The College has a new distinction to be proud of: it has just achieved the elite status of “Most Competitive” in Barron’s Profiles of American Colleges, joining the ranks of Ivy Leagues and the nation’s other top schools.
Previously, the College had been ranked “Highly Competitive.” It is now the only public institution from the Northeast and one of seven nationally to be included on the list, according to a press release from College and Community Relations. Princeton University is the only other New Jersey school with the same status.
Rounding out the top seven public institutions were the University of North Carolina, the University of Virginia, the College of William & Mary, the University of California at Berkeley, the University of California at Los Angeles and the University of Florida.
“These types of rankings that place us among the most competitive colleges in the country are an indication that people want to go to school here,” Matthew Golden, assistant director for public information in the office of College and Community Relations, said. “They’re a direct result of the tremendous faulty and student body we’ve been able to develop,” he added.
News of the accolade from Barron’s comes shortly after U.S. News and World Reports named the College the top public college in the North for the Best-Universities-Master’s category, which includes 572 schools that offer a variety of undergraduate programs with some graduate programs but few, if any, doctoral programs.
Up against all 165 northern private and public schools in the category, the College ranked fifth. Of all 572 schools in the category, nationally it also boasts the highest average freshman retention rate, 95 percent.
In its own category, the College has the highest percentage of incoming freshmen coming from the top 25 percent of their high school class, according to the College’s press release.
The College has received top rankings by U.S. News World and World Reports since 1993, unlike the title of “Most Competitive” from Barron’s, which had never before been obtained by the College. This title, therefore, merits special excitement for the College.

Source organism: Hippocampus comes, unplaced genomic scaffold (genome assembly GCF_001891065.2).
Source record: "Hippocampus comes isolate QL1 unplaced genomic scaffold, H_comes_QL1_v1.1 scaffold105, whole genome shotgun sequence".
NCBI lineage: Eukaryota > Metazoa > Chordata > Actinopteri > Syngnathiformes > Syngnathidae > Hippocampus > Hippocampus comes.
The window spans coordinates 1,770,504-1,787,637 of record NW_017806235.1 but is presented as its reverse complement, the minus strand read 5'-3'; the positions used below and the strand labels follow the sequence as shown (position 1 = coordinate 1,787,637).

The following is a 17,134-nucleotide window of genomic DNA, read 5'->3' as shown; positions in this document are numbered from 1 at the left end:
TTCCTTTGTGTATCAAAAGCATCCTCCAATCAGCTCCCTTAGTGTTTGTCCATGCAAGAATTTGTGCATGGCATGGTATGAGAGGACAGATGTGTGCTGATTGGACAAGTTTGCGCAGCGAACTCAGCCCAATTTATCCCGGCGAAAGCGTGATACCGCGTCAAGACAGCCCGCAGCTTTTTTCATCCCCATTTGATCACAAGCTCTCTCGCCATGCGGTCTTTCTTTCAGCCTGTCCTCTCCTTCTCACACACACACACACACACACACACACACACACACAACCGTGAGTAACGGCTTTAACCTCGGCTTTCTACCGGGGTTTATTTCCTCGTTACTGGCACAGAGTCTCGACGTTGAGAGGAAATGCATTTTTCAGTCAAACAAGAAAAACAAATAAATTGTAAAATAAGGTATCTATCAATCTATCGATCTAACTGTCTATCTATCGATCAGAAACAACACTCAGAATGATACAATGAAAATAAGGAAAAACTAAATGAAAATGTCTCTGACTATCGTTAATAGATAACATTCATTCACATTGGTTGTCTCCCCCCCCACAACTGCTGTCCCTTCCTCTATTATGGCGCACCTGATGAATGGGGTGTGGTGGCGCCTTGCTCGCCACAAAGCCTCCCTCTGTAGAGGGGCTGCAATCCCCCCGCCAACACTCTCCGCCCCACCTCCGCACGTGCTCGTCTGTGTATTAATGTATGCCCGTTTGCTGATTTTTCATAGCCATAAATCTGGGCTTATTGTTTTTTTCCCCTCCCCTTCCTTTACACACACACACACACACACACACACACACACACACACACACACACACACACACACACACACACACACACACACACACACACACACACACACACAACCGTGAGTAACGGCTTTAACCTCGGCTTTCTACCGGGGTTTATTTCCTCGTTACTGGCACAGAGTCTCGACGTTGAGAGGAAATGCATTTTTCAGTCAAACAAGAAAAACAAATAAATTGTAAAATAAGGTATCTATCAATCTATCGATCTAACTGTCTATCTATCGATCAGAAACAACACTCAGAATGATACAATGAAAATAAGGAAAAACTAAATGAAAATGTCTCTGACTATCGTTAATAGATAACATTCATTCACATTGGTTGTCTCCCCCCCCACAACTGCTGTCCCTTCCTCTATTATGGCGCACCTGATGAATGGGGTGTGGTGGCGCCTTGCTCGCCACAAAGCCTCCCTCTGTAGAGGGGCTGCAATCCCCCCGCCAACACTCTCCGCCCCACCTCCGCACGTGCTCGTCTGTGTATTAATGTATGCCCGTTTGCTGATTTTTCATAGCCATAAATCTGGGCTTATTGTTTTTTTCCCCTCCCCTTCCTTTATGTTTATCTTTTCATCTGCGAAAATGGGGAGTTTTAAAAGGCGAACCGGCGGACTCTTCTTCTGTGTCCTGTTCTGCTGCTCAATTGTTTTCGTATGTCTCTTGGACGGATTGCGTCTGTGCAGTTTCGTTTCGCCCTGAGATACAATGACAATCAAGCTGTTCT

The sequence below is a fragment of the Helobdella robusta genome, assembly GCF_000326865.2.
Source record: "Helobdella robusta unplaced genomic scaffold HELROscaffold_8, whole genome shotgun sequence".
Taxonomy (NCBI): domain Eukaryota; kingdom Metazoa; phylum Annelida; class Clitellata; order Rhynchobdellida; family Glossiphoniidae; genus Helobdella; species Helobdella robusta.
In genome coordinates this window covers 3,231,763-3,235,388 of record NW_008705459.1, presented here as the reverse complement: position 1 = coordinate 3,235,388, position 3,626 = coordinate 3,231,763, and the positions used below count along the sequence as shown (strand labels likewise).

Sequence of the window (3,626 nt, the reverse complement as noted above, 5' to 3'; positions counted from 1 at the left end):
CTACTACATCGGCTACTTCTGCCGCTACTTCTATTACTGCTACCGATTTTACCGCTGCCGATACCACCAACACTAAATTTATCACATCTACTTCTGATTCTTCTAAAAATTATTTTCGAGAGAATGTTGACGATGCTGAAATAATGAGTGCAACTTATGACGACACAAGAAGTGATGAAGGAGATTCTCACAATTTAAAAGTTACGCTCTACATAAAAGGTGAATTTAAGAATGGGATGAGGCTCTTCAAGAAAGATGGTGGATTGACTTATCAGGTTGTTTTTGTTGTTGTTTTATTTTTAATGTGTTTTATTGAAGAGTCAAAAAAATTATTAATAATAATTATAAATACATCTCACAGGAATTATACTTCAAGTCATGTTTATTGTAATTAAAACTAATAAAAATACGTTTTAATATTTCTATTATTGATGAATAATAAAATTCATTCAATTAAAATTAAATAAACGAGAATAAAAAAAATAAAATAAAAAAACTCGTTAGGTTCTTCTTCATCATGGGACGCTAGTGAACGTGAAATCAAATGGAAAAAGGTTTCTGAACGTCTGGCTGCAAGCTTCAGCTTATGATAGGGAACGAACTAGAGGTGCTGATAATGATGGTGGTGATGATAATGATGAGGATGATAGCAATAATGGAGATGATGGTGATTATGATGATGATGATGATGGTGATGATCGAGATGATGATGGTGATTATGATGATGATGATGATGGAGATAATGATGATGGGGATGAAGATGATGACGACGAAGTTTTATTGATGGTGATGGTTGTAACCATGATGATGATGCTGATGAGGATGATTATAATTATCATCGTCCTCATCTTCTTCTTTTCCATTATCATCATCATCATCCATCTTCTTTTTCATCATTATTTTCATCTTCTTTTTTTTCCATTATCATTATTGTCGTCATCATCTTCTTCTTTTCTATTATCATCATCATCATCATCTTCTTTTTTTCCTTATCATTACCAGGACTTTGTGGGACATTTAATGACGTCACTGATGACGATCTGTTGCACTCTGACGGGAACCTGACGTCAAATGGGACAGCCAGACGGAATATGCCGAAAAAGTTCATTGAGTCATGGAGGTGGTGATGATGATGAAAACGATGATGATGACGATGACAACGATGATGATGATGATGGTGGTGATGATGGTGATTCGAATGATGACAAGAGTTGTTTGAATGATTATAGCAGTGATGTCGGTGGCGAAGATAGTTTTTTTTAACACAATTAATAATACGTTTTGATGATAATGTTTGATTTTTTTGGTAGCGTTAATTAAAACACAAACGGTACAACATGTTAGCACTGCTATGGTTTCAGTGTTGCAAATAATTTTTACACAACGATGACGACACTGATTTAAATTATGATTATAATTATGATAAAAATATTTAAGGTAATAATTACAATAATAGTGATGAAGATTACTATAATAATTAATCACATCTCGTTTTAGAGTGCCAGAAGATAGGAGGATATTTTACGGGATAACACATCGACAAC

“This recognition of the tremendous progress we have made and of the unique educational opportunities available at The College of New Jersey is a great honor,” College President R. Barbara Gitenstein was quoted as saying in the press release.
According to Barron’s, schools considered “Most Competitive” admit students who were in the top 10 to 20 percent of their high school class, had grade averages between A and B+ and scored between 655 and 800 on math and verbal sections of the SAT.
“It makes me really proud to go here,” Michelle Dunlap, sophomore history and secondary education major, said. “I hope the high rankings help attract more out-of-state students as well as in-state kids so that we become more nationally known.”
Students do point out that despite all the recognition from guidebooks, people still don’t recognize the acronym TCNJ and confuse the school with Rutgers.
“I think it’s a pretty impressive honor,” Eleonora Teplinsky, senior biology major, said about the rankings. “However, from my experience, TCNJ is still not known nationally. Apart from the state of New Jersey, no one has really heard of TCNJ.”
The College’s rankings show students that acknowledgement of the school is not as obscure as it may sometimes seem, but rather that the institution has “solidified its placement among the best public schools in the country,” as Lisa Angeloni, dean of Admissions, said.